Many now fully expect Lukashenko to steal the vote and declare himself the winner before unleashing the security services against any opposition. We have seen similar crackdowns many times before in Belarus, but this election is different. With so many Belarusians getting behind the Tikhanovskaya campaign, the scale of the democratic awakening currently taking place in the country renders the old methods of repression inadequate. Instead, a far longer confrontation is likely, with potentially grave human rights consequences.
The role of the international community will be crucial in the days and weeks ahead. Opposition activists in Belarus are counting on the European Union and the wider Western world to support the country’s democratic aspirations and restrain Lukashenko’s worst instincts.
Many fear they will receive nothing more than the dreaded “expressions of concern” from European capitals that oppressed people around the world have come to recognize as a signal to abandon all hope of anything more substantial. This could prove disastrous. The democratic opposition in Belarus may well have reached critical mass, but it is highly unlikely to prevail without outside support.
The most meaningful measures the international community can adopt include personal sanctions targeting individual members of the power apparatus that the Lukashenko dictatorship depends on. Lukashenko knows this is potentially his Achilles heel. During his August 4 address, he specifically warned public officials against betraying him.
Lukashenko will need complete loyalty if he proceeds with attempts to falsify the August 9 vote and then orders mass arrests during any subsequent protests or acts of civil disobedience. The Belarus dictator’s concerns are easy to understand – over the past few decades, a number of other post-Soviet regimes have come undone when state employees deserted an increasingly unpopular authoritarian ruler.
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In order to be effective, personal sanctions would need to target a wide range of Belarusian public officials including members of the presidential administration, officials from the interior ministry and the judiciary, members of the country’s central and regional election commissions, and media professionals who produce propaganda for the regime. Many of these state employees may be tempted to think twice about actively supporting a crackdown if they know it will leave them facing significant international financial and travel restrictions. Once the first officials break ranks with Lukashenko, we might then see a domino effect that would undermine the foundations of the entire regime.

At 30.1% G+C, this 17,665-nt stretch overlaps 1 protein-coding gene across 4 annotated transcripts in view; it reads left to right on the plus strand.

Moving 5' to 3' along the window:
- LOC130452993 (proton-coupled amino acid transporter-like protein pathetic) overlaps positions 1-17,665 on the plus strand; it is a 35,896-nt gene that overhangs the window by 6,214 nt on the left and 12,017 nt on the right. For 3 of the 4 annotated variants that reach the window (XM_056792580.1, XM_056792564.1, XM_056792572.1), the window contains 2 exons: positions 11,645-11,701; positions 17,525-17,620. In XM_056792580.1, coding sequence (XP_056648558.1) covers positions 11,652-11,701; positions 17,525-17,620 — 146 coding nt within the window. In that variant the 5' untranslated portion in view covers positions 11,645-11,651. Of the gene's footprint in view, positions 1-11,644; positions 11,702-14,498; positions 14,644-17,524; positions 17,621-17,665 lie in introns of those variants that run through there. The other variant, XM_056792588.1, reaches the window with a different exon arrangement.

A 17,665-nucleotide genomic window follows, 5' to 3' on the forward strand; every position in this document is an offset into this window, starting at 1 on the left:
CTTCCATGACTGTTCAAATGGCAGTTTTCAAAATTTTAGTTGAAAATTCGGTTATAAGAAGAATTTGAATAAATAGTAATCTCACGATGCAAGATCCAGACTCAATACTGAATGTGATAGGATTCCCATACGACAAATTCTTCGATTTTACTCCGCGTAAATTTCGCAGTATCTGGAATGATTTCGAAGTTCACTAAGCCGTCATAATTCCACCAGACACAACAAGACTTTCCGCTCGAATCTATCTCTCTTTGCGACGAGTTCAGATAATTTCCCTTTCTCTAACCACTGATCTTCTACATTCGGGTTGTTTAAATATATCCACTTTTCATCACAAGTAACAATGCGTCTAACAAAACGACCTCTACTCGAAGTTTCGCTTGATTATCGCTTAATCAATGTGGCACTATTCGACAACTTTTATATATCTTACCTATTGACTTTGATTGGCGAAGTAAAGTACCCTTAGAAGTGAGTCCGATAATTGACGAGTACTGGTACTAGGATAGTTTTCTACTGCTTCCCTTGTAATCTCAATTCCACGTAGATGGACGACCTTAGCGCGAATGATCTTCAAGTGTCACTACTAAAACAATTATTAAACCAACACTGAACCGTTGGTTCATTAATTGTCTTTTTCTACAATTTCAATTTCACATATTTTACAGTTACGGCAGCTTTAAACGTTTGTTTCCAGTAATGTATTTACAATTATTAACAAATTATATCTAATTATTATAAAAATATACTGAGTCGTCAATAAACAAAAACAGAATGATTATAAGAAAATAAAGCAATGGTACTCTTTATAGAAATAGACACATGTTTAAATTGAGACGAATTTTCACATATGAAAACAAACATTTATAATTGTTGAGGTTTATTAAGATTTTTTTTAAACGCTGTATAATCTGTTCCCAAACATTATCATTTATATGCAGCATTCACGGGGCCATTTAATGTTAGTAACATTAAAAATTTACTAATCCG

Other welcome measures would include tough sanctions against businesses and sectors linked to the Lukashenko family and those close to the regime elite. At the same time, Belarus’s international partners must also make clear that their support depends on continued adherence to certain basic human rights in the country.
Belarus is worth betting on. Many outside observers have long written the country off as a pseudo-Soviet curiosity, but the recent wave of pro-democracy protests has revealed another Belarus that desires progressive change and is eager to embrace European integration. With a highly educated population of almost 10 million, a democratic Belarus would be a welcome addition to the European community of nations.
The hundreds of thousands who have flocked to Svetlana Tikhanovskaya’s campaign rallies have consistently repeated the same message: they want a peaceful transition to democracy and a state governed by the rule of law. The outside world has clearly heard them. The big question now is whether the international community is prepared to intervene on their behalf in the coming days as the country attempts to make history.
Nicolai Khalezin is the Co-Founding Artistic Director of the Belarus Free Theatre and Co-Director of the Creative Politics Hub.
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The views expressed in UkraineAlert are solely those of the authors and do not necessarily reflect the views of the Atlantic Council, its staff, or its supporters.
The Eurasia Center’s mission is to enhance transatlantic cooperation in promoting stability, democratic values and prosperity in Eurasia, from Eastern Europe and Turkey in the West to the Caucasus, Russia and Central Asia in the East.